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Why is the artichoke considered one of the noblest vegetables?

by Carmine Rizzo 27 Oct 2022
The main characteristics of the artichoke are its high concentration of fibre and vitamin C. Its consumption is recommended in the winter period because it supplies us with nutrients such as potassium, mineral salts, manganese and silicon that help our nervous system and the formation of connections between nerve cells.

How healthy is it to eat it, especially for those suffering from metabolic disorders?

Artichoke has a large amount of vitamin K, which greatly enhances the absorption of calcium and mineral salts. Artichoke consumption is therefore also recommended for those suffering from ailments such as osteoporosis, fragile capillaries and joint problems.

Is it true that artichoke helps digestion? Are there ailments that can be cured with this vegetable?

Artichoke consumption stimulates diuresis and peristalsis. Moreover, being a vegetable rich in vitamin C, it is recommended to eat it at night before going to sleep because this content greatly aids the production of collagen, which reduces wrinkled skin and signs of skin ageing.

The Origins Of The Artichoke

In Homer's time, artichokes were already a staple food in ancient Greece. The ancient Egyptians ate them to aid digestion and to relieve menstrual pain. In Spain, it is customary to eat an artichoke with every glass of wine because it is believed to prevent intoxication and to encourage sobriety by aiding urination!

The history of these delicious vegetables can be traced back thousands of years, when Aristotle was experimenting with different plants that would grow better in his homeland during the winter months and this included our favourite vegetable: the artichoke! It originated mainly in Italy and southern Europe, but later spread to parts of southern Africa; countries such as France became popular producers mainly because its climate mirrored those regions much better than others

What does the artichoke symbolise?

The artichoke symbolises fertility and is a powerful aphrodisiac. The fact that its thorns resemble Christ's crown makes it the perfect food for Holy Week, which celebrates his resurrection.

What are the properties of artichokes in cooking?

Artichokes can be cooked in a thousand ways: they can be cooked, they are also eaten raw or many salads are prepared, but the real delicacy is in oil.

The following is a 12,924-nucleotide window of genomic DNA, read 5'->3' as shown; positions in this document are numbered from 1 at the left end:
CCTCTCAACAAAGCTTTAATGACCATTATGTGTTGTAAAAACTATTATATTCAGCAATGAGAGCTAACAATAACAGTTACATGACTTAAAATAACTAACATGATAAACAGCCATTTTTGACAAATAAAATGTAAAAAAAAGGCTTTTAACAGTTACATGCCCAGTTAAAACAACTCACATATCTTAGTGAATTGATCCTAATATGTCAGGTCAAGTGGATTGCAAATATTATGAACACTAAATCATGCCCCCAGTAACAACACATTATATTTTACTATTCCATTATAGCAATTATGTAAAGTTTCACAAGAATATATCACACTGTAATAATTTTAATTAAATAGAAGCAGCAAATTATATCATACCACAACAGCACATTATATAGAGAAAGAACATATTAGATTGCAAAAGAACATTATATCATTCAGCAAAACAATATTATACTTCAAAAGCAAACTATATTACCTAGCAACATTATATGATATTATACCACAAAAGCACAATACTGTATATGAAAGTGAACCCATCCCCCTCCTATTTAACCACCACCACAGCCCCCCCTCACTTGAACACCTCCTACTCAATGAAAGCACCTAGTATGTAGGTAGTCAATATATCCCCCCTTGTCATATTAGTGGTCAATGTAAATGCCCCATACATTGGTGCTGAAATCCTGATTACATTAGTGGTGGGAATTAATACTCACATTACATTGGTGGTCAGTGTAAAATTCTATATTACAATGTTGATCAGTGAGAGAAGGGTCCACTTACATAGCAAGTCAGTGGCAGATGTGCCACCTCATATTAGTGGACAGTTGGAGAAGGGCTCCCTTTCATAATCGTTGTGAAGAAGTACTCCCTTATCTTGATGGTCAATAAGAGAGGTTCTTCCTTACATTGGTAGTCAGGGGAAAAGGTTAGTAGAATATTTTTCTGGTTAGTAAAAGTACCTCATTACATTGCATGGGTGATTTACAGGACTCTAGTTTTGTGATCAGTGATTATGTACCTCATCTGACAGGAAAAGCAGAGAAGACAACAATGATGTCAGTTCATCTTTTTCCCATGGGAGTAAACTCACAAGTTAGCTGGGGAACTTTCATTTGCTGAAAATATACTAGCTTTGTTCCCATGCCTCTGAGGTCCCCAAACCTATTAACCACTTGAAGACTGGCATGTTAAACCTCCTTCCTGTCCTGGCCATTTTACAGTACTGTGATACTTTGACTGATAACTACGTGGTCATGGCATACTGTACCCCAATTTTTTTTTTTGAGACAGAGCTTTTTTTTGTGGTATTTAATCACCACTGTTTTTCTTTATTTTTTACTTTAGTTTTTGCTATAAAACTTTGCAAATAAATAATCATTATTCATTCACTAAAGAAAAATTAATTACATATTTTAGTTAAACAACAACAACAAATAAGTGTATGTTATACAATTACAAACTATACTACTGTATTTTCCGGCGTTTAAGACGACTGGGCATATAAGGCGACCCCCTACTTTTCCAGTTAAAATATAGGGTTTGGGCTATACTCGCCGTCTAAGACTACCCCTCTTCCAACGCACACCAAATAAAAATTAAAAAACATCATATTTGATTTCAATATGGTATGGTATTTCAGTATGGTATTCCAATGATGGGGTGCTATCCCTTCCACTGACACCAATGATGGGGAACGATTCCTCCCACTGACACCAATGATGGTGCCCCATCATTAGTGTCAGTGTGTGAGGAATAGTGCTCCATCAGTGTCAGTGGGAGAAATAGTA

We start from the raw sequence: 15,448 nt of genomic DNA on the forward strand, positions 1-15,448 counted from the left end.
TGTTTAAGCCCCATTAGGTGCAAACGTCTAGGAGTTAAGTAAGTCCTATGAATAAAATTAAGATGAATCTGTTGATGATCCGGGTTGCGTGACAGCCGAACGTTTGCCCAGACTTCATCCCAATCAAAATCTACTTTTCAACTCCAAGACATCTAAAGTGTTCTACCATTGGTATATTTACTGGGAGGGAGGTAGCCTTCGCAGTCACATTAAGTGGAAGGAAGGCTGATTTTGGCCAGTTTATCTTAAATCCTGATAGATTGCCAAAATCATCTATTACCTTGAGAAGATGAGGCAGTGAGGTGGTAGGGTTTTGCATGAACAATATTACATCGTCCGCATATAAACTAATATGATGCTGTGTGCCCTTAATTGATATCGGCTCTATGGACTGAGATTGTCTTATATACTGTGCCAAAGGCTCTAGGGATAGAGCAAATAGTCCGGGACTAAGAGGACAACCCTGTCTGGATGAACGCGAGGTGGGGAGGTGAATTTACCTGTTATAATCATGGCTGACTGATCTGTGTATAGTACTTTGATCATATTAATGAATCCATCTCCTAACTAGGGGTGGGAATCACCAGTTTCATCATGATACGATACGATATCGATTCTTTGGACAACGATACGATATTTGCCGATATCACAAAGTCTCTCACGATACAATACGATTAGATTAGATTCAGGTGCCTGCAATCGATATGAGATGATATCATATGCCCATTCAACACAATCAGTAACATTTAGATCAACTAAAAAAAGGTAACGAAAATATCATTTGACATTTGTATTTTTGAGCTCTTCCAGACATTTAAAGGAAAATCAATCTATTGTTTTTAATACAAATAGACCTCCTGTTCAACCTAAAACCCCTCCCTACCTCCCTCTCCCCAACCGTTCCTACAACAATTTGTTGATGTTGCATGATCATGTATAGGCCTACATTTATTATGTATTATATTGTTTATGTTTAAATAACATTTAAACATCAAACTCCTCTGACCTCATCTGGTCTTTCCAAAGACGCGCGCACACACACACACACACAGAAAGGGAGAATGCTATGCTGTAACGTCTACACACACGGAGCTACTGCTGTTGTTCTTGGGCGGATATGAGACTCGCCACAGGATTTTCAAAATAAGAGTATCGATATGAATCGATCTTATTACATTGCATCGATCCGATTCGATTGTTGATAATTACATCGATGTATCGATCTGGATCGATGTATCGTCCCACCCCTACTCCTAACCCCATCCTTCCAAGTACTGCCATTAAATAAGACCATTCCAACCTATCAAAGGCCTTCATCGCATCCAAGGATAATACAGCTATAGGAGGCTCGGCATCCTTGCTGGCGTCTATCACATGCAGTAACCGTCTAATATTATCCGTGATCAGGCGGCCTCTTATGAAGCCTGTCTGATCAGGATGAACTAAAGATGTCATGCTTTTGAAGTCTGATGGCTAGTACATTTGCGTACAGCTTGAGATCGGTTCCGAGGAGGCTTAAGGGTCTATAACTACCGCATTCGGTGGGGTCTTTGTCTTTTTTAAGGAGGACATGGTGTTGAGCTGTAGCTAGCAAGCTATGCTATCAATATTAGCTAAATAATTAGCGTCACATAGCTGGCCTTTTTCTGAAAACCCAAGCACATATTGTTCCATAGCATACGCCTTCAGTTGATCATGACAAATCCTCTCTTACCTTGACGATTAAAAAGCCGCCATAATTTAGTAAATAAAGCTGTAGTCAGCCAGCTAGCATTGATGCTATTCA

How to avoid the negative effects of artichokes?

Foods rich in vitamin C during pregnancy can produce anaemia because vitamin C interferes with the absorption of minerals.

So: eat artichoke at least two hours after eating dairy products and shellfish.

What if you experience discomfort such as abdominal itching?

Artichoke is a plant that promotes diuresis, so it can be useful to alleviate discomfort caused by a heavy stomach. Artichoke with its antiseptic properties helps prevent intestinal infection and has an anti-inflammatory action on the digestive tract. It can be added to salads or cooked in a pan with a little oil as a side dish.

What are the virtues of the original fried artichoke recipe?

Rich in water and fibre, it is therefore an excellent support for the digestive system and abdominal cramps. Remember that the heart of the leaves is much more concentrated in calcium than the outer leaves, so you should only cut the part you want to use without touching the centre with the thorns.

So, what better time to eat it?

The artichoke is an excellent side dish, especially in the company of potatoes and a drizzle of olive oil. For all those people who do not like the strong taste of vegetables, it is an ideal dish because it can also be cooked with other ingredients; truly a symbol of the cold season!


Be very careful if you have gallstones. Consuming this vegetable can worsen them and cause blockages or obstructions in the bile duct, leading to painful colic.

These vegetables are so good for you that they should be illegal! Besides being rich in fibre and nutrients such as folate, vitamin C or potassium, these vegetables also contain oligosaccharides that have a very high fermentation capacity. This is because the enzymes that break down polysaccharides cannot do their job when they come into contact with the indigestible cellulose found in the cell walls of plants. Consuming them whole will only leave more of this cellulose intact, making digestion less efficient than if they were eaten as a puree.

The advice I would like to give here is to eat these vegetables 'pureed' rather than whole because of its beneficial effects mentioned earlier such as having excellent storage capacity and containing enough minerals needed by our body

How many artichokes can you eat per day?

Artichokes are rich in fibre and nutrients that can help with cholesterol, cardiovascular health, coughs and also contain a lot of iron. Eating the recommended 250 grams per day (about two cups) will give you tangible benefits!

Artichoke contains many vitamins and minerals that make it beneficial for heart health and other issues such as calming respiratory problems like coughs or helping to lower high blood pressure levels. To reap these benefits, however, you should eat an average of 2-3 artichokes each time you want to enjoy this tasty vegetable.
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